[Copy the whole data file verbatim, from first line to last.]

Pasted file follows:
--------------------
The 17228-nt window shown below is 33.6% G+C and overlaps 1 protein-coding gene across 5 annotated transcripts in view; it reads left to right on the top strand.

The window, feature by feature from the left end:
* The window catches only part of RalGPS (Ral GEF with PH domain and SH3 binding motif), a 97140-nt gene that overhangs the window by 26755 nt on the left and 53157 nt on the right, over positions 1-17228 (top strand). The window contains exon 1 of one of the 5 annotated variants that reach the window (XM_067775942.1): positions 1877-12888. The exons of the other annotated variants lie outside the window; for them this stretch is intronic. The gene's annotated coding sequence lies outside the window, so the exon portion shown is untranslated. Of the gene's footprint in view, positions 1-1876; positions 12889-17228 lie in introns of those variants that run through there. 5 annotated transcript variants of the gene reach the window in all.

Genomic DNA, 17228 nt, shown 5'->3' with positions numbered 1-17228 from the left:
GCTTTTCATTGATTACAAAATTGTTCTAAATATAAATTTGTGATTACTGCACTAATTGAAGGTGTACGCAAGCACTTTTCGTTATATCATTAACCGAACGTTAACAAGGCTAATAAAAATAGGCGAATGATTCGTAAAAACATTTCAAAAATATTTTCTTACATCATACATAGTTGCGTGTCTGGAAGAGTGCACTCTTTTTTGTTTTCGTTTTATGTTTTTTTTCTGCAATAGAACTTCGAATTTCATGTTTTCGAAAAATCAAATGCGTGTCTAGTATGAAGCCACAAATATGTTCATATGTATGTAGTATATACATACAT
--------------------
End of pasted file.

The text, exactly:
The 17228-nt window shown below is 33.6% G+C and overlaps 1 protein-coding gene across 5 annotated transcripts in view; it reads left to right on the top strand.

The window, feature by feature from the left end:
* The window catches only part of RalGPS (Ral GEF with PH domain and SH3 binding motif), a 97140-nt gene that overhangs the window by 26755 nt on the left and 53157 nt on the right, over positions 1-17228 (top strand). The window contains exon 1 of one of the 5 annotated variants that reach the window (XM_067775942.1): positions 1877-12888. The exons of the other annotated variants lie outside the window; for them this stretch is intronic. The gene's annotated coding sequence lies outside the window, so the exon portion shown is untranslated. Of the gene's footprint in view, positions 1-1876; positions 12889-17228 lie in introns of those variants that run through there. 5 annotated transcript variants of the gene reach the window in all.

Genomic DNA, 17228 nt, shown 5'->3' with positions numbered 1-17228 from the left:
GCTTTTCATTGATTACAAAATTGTTCTAAATATAAATTTGTGATTACTGCACTAATTGAAGGTGTACGCAAGCACTTTTCGTTATATCATTAACCGAACGTTAACAAGGCTAATAAAAATAGGCGAATGATTCGTAAAAACATTTCAAAAATATTTTCTTACATCATACATAGTTGCGTGTCTGGAAGAGTGCACTCTTTTTTGTTTTCGTTTTATGTTTTTTTTCTGCAATAGAACTTCGAATTTCATGTTTTCGAAAAATCAAATGCGTGTCTAGTATGAAGCCACAAATATGTTCATATGTATGTAGTATATACATACAT